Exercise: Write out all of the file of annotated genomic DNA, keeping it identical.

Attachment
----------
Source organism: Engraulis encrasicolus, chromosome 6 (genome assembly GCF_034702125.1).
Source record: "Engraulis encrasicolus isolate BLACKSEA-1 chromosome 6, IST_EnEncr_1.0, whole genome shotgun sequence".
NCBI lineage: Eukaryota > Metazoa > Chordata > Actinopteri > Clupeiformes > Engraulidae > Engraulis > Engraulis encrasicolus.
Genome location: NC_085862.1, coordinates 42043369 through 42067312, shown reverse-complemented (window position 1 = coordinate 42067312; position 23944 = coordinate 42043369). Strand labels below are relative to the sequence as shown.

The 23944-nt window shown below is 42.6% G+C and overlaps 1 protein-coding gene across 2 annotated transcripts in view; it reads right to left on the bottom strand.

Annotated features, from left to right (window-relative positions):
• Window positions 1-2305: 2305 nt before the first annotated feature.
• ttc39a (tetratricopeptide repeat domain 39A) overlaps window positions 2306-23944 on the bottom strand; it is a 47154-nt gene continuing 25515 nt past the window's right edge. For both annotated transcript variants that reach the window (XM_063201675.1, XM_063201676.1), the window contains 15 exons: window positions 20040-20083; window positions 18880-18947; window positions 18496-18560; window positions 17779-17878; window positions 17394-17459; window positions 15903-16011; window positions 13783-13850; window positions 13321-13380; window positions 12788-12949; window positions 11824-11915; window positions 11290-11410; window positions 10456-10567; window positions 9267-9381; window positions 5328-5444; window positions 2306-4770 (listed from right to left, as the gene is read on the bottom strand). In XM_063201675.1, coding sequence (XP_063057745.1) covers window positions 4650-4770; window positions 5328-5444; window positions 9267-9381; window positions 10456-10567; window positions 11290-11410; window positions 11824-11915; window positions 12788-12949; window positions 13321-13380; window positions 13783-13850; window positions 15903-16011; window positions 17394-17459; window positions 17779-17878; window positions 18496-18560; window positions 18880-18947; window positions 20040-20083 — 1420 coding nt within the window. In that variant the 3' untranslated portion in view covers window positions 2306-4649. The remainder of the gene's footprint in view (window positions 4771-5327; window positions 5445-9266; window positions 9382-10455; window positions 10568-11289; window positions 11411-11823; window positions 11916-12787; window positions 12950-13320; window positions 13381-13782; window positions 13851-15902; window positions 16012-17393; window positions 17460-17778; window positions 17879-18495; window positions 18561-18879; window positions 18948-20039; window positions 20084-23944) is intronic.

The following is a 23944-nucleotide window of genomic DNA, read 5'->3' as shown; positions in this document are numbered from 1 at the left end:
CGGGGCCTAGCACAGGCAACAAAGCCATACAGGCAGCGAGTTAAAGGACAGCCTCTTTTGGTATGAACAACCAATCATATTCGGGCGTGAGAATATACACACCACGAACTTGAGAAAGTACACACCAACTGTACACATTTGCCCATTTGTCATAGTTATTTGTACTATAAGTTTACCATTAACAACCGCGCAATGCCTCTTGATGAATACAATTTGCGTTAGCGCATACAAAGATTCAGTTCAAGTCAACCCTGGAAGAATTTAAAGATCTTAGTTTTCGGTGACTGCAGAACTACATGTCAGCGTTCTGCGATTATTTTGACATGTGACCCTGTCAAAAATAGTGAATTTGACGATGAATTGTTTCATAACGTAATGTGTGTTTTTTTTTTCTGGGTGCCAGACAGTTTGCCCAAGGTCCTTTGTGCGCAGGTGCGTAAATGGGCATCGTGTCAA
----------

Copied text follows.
Source organism: Engraulis encrasicolus, chromosome 6 (genome assembly GCF_034702125.1).
Source record: "Engraulis encrasicolus isolate BLACKSEA-1 chromosome 6, IST_EnEncr_1.0, whole genome shotgun sequence".
NCBI lineage: Eukaryota > Metazoa > Chordata > Actinopteri > Clupeiformes > Engraulidae > Engraulis > Engraulis encrasicolus.
Genome location: NC_085862.1, coordinates 42043369 through 42067312, shown reverse-complemented (window position 1 = coordinate 42067312; position 23944 = coordinate 42043369). Strand labels below are relative to the sequence as shown.

The 23944-nt window shown below is 42.6% G+C and overlaps 1 protein-coding gene across 2 annotated transcripts in view; it reads right to left on the bottom strand.

Annotated features, from left to right (window-relative positions):
• Window positions 1-2305: 2305 nt before the first annotated feature.
• ttc39a (tetratricopeptide repeat domain 39A) overlaps window positions 2306-23944 on the bottom strand; it is a 47154-nt gene continuing 25515 nt past the window's right edge. For both annotated transcript variants that reach the window (XM_063201675.1, XM_063201676.1), the window contains 15 exons: window positions 20040-20083; window positions 18880-18947; window positions 18496-18560; window positions 17779-17878; window positions 17394-17459; window positions 15903-16011; window positions 13783-13850; window positions 13321-13380; window positions 12788-12949; window positions 11824-11915; window positions 11290-11410; window positions 10456-10567; window positions 9267-9381; window positions 5328-5444; window positions 2306-4770 (listed from right to left, as the gene is read on the bottom strand). In XM_063201675.1, coding sequence (XP_063057745.1) covers window positions 4650-4770; window positions 5328-5444; window positions 9267-9381; window positions 10456-10567; window positions 11290-11410; window positions 11824-11915; window positions 12788-12949; window positions 13321-13380; window positions 13783-13850; window positions 15903-16011; window positions 17394-17459; window positions 17779-17878; window positions 18496-18560; window positions 18880-18947; window positions 20040-20083 — 1420 coding nt within the window. In that variant the 3' untranslated portion in view covers window positions 2306-4649. The remainder of the gene's footprint in view (window positions 4771-5327; window positions 5445-9266; window positions 9382-10455; window positions 10568-11289; window positions 11411-11823; window positions 11916-12787; window positions 12950-13320; window positions 13381-13782; window positions 13851-15902; window positions 16012-17393; window positions 17460-17778; window positions 17879-18495; window positions 18561-18879; window positions 18948-20039; window positions 20084-23944) is intronic.

The following is a 23944-nucleotide window of genomic DNA, read 5'->3' as shown; positions in this document are numbered from 1 at the left end:
CGGGGCCTAGCACAGGCAACAAAGCCATACAGGCAGCGAGTTAAAGGACAGCCTCTTTTGGTATGAACAACCAATCATATTCGGGCGTGAGAATATACACACCACGAACTTGAGAAAGTACACACCAACTGTACACATTTGCCCATTTGTCATAGTTATTTGTACTATAAGTTTACCATTAACAACCGCGCAATGCCTCTTGATGAATACAATTTGCGTTAGCGCATACAAAGATTCAGTTCAAGTCAACCCTGGAAGAATTTAAAGATCTTAGTTTTCGGTGACTGCAGAACTACATGTCAGCGTTCTGCGATTATTTTGACATGTGACCCTGTCAAAAATAGTGAATTTGACGATGAATTGTTTCATAACGTAATGTGTGTTTTTTTTTTCTGGGTGCCAGACAGTTTGCCCAAGGTCCTTTGTGCGCAGGTGCGTAAATGGGCATCGTGTCAA